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Pain and Motion osteopathy clinic Vancouver manual osteopath Vancouver | Unit 129 - 970 Burrard street, Vancouver, BC

Osteopathy for Subacromial Bursitis

Osteopathy for subacromial bursitis

What is a Bursa?

Bursa is a small fluid-filled sac that cushions the bones, tendons, or muscles. It is a slippery sac that reduces friction between the surfaces of a bone and soft tissue. Bursa helps bones’ tendons, muscles, and skin glide over bone during joint movement.

What is a Bursitis?

When a bursa is not irritated or inflamed, joints move smoothly and pain-free. If a bursa becomes inflamed or irritated, it’s called Bursitis and the joints movements become painful. The most common areas for bursitis are the shoulder, hip, and elbow.

Where is the Acromion process?

The clavicle (collar bone) has 2 joints a medial (to sternum) and lateral end (to the acromion of the scapula-shoulder). The acromion (from Greek: akros, “highest”, ōmos, “shoulder”, plural: acromia) is a bony process on the shoulder blade. Together with the coracoid process, it extends laterally over the shoulder joint. The acromion is a continuation of the scapular spine and hooks over anteriorly.

Subacromial bursa - Acromion process anatomy
Subacromial bursa – Acromion process anatomy
scapula anatomy front and back
scapula anatomy front and back

Etiology of Subacromial bursitis:

Trauma and accident
Inflamed joint: i.e. arthritis, gout.
Overload: the repetition of a specific movement or motion too often can lead to the inflammation of the bursa because of the friction between the bursa on the one hand and another structure on the other hand.

Chronic irritation
Upper extremity muscle weakness
Overuse of the adjacent shoulder
Degeneration of muscle tendons
Calcium deposition
Adjacent inflammation of the Supraspinatus tendon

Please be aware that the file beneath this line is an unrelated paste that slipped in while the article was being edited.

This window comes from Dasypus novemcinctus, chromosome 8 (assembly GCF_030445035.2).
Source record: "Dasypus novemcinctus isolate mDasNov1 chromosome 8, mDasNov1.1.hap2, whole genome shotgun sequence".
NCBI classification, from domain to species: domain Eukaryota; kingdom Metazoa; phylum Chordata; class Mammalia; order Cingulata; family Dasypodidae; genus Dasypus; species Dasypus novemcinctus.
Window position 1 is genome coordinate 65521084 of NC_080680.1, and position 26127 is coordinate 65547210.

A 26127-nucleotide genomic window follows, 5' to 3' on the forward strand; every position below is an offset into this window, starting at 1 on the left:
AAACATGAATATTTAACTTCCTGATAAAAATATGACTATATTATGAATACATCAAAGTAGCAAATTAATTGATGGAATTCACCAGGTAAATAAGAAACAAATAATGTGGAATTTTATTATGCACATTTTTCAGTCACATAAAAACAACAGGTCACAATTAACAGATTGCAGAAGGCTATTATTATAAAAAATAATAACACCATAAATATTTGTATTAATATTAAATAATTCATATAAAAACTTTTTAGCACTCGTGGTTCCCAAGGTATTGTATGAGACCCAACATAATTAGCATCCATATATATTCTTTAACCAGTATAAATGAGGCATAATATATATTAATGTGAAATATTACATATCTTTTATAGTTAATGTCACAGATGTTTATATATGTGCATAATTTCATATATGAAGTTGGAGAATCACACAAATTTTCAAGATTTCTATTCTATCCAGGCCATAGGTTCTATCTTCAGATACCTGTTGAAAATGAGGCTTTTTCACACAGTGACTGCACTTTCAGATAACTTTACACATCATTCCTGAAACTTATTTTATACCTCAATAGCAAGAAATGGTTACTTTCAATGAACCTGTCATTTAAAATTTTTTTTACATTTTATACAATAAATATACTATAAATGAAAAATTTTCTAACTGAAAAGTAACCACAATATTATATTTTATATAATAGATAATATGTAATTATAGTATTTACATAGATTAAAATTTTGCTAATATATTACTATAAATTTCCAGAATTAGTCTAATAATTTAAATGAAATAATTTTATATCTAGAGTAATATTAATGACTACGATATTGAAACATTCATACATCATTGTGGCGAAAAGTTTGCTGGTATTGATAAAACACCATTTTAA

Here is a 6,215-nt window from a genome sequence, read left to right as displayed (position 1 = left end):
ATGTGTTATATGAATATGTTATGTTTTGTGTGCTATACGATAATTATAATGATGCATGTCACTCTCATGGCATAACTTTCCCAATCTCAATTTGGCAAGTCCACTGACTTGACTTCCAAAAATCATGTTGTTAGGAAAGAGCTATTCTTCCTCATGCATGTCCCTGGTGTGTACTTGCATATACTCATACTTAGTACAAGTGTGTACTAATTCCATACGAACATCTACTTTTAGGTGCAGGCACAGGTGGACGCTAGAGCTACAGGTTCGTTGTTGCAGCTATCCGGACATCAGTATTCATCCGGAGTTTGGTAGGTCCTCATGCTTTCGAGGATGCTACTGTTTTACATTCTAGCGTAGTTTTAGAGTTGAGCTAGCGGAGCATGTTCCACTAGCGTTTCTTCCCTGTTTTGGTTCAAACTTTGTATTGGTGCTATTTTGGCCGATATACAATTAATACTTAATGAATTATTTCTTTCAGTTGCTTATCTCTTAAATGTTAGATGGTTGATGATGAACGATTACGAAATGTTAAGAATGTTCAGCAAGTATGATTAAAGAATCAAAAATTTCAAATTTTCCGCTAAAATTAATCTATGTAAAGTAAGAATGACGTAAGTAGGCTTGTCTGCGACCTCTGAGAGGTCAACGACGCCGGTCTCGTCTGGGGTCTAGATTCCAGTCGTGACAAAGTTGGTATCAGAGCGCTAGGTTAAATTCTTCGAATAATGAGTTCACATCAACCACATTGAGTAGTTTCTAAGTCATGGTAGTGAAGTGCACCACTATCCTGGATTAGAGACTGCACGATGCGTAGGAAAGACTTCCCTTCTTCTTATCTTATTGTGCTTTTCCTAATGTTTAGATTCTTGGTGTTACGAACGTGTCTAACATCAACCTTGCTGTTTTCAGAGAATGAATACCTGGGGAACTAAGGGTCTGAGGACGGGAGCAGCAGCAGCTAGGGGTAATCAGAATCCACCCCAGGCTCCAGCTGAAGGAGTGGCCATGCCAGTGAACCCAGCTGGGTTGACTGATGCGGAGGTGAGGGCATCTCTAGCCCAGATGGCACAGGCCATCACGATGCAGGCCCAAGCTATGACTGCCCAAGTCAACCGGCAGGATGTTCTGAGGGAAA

Glenohumeral instability (excessive movement of the joint)
Degeneration of the acromioclavicular (AC) joint
Tears of the surrounding rotator cuff
Impingement by the coraco-acromial ligament
Coracoid impingement
Impingement on the posterosuperior aspect of the glenoid

Bursitis could also be related to some professional activities (e.g. painter, …), although, this is not always the case in shoulder bursitis.
Bursitis often develops secondary to injury, impingement, overuse of the muscle, or calcium deposits.

Symptoms of Subacromial Bursitis:

  1. Feel achy or stiff
  2. limitations in the range of motion
  3. Hurt more when you move it or press on it
  4. Might look swollen and red

The Subacromial bursitis pattern of symptoms may occur in relation to rotator cuff tears, an impingement syndrome, frozen shoulder, or a systemic inflammatory disorder such as polymyalgia rheumatica (PMR) or rheumatoid arthritis (RA).
Scapulothoracic Bursitis results from the mechanical pressure and friction between the superior-medial angle of the scapula and the adjacent ribs. Pain and a “popping” sensation are typical complaints. Aggravating activities include repetitive movements such as working overhead, reaching up and forward, or doing pushups. Local tenderness and palpable crepitus are characteristic. An effusion or hemorrhage into the area may be seen on MRI.[Source:]

What should I do?

Consult your doctor if you have the symptoms

Osteopathy for Subacromial Bursitis

Osteopathy is a gentle hands-on practice and applies a variety of techniques like shoulder joint mobilization, soft tissue therapy for shoulder and scapula, deep stretches, and myofascial releases. Osteopathy can reduce pain and inflammation in the bursa, increase the Range of motion, and increase blood flow. Osteopathy is a slow process and it usually takes a few sessions to see the results.

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